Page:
A note on cellos: I've spent a long time considering the cello models I use, how to improve them, and why keep using the ones that I've chosen.  The Testore is based on a bench-top copy I made with my mentors Robert Young and Brice Dupin de Saint Cyr at Brice's shop in Carnegie Hall.  Made by Carlo Giuseppe in 1692, it was at the time of copying it in the collection of the Paris Opera Orchestra and quite magnificent - a glorious and earthy willow back, beech ribs and scroll with flecks all dancing.  Similar to a B-form Strad in the upper and middle bouts, it has a much larger lower bout which contributes to the powerful bass of this, my largest cello model, while not compromising the ease of play.  (The Peter of Venice below is another story entirely!) Looking for a smaller cello model, I turned to Joseph Guarneri 'filius Andrea' and focused my attention on making as smaller version of the instrument in London's Royal Academy of Music collection - a robust model that would preserve its generous proportions in a smaller size.  My 'filius Andrea' cello is then my smaller cello when compared to my 'Testore', a centimeter shorter in body length, but as broad across the bouts as the Testore.  The big difference is in the string length which contributes most to the ease of play for players looking for an instrument more comfortable and available to their reach.
The 'Casals' is my most recently added model and based on the great virtuoso's instrument. The one made by Gofriller.  The one he recorded the Suites on.  The recording which changed everything.  I have a lot to say about this instrument - its subtle beauty, its importance as a cultural object - but I'd fill this page quickly.  I can add some technical things about it besides the fact that the original sounds, well, amazing: It is the smallest in body length of my cellos but it has a string length longer than my 'filius' model.  If it sounds half as good as the original, I consider myself lucky.  But for now the pleasure is in making it - to touch the feet of Gofriller, Bach, and Casals - a dedication to those who played it and to those who play it now, to those who made it, altered it, kept it and restored it.  This project a special reminder to me why I love this work.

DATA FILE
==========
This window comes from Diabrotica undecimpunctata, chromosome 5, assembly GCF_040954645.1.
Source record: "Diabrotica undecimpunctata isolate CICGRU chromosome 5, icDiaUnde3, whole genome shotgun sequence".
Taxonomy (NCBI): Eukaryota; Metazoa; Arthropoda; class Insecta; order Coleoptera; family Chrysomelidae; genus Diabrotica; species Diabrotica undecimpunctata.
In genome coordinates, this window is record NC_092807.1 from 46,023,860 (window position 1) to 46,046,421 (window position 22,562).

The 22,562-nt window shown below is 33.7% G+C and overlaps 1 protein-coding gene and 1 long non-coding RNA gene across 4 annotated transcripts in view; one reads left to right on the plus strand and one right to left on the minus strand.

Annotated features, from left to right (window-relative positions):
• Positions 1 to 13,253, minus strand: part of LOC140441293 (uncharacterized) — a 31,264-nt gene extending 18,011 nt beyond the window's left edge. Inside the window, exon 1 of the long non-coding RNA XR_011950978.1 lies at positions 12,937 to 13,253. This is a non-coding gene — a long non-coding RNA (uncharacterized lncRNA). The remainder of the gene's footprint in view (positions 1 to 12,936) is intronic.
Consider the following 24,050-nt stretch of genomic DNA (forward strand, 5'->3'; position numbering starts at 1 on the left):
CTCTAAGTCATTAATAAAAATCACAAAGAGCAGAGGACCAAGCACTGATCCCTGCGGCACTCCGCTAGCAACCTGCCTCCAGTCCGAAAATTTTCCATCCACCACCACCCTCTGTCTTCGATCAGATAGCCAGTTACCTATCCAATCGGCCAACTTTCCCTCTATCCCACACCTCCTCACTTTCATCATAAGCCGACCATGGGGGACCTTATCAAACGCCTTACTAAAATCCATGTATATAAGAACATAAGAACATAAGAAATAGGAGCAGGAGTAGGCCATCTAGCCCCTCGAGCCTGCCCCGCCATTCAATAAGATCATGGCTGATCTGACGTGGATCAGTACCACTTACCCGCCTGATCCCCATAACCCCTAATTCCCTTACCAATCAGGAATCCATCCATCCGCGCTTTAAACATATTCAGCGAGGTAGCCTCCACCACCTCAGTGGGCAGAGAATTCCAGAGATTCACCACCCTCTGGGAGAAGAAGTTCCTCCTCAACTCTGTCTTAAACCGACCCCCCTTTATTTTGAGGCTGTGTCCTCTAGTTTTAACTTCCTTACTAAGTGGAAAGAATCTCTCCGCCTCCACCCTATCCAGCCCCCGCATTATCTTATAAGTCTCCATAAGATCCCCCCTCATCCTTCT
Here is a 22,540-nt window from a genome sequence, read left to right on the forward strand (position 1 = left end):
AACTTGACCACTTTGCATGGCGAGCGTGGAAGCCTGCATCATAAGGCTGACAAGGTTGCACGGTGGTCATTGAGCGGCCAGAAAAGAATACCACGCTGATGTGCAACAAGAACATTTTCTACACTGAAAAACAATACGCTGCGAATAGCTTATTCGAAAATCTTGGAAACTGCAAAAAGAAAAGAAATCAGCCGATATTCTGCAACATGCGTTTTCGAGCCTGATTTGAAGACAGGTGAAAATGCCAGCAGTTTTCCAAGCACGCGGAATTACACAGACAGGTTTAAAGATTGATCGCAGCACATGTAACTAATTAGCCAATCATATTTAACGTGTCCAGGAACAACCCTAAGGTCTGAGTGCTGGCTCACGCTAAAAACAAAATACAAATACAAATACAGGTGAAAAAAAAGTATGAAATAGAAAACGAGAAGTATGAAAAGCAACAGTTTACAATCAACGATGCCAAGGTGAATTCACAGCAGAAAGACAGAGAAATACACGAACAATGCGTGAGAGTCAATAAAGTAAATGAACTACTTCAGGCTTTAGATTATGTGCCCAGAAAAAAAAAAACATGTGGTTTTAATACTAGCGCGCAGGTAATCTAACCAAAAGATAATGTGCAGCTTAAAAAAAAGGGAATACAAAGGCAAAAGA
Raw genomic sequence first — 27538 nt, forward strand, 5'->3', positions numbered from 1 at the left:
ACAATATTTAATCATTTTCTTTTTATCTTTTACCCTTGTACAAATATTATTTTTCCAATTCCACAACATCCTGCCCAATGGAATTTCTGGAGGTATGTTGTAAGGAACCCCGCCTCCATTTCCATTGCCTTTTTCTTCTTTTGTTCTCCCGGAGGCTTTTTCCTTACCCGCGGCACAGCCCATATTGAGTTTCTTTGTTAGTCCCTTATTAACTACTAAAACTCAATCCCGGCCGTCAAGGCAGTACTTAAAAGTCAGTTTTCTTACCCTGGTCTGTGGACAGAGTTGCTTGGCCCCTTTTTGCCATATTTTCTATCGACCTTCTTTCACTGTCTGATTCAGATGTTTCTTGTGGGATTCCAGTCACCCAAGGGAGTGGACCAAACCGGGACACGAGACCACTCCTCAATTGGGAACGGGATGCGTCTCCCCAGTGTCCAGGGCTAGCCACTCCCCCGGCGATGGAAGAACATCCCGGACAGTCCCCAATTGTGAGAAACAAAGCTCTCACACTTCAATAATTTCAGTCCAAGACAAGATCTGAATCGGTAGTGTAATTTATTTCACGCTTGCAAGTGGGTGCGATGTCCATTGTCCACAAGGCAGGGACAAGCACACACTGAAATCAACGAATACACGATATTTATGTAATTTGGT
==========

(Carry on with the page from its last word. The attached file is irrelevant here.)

The Peter of Venice is based on the cello once owned by Avron Coleman and then Rostropovich.  I made a bench-top copy of it years ago and then made a few more.  It is a monster of a model and it takes a player that really wants to get up and on top of it.  A bit challenging what with long corners difficult to navigate, square and broad upper bout, but still, it's a magnificent thing. 
The 5 string cello is a five string cello. 
The da Salo model is if you want something that no one else would ever think of making. 
 
All the models mentioned above are not done until they are fit to the player and can be made modern or baroque.